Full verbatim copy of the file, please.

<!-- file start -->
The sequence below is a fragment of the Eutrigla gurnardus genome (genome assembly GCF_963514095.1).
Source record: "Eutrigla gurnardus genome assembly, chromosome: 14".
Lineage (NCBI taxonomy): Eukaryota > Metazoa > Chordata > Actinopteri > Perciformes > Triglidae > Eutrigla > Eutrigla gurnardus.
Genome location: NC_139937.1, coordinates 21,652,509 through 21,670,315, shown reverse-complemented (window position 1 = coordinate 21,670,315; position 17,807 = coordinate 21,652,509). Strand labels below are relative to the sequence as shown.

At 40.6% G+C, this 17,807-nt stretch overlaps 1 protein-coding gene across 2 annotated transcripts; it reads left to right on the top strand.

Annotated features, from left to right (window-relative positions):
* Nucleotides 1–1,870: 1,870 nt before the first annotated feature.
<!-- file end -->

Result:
The sequence below is a fragment of the Eutrigla gurnardus genome (genome assembly GCF_963514095.1).
Source record: "Eutrigla gurnardus genome assembly, chromosome: 14".
Lineage (NCBI taxonomy): Eukaryota > Metazoa > Chordata > Actinopteri > Perciformes > Triglidae > Eutrigla > Eutrigla gurnardus.
Genome location: NC_139937.1, coordinates 21,652,509 through 21,670,315, shown reverse-complemented (window position 1 = coordinate 21,670,315; position 17,807 = coordinate 21,652,509). Strand labels below are relative to the sequence as shown.

At 40.6% G+C, this 17,807-nt stretch overlaps 1 protein-coding gene across 2 annotated transcripts; it reads left to right on the top strand.

Annotated features, from left to right (window-relative positions):
* Nucleotides 1–1,870: 1,870 nt before the first annotated feature.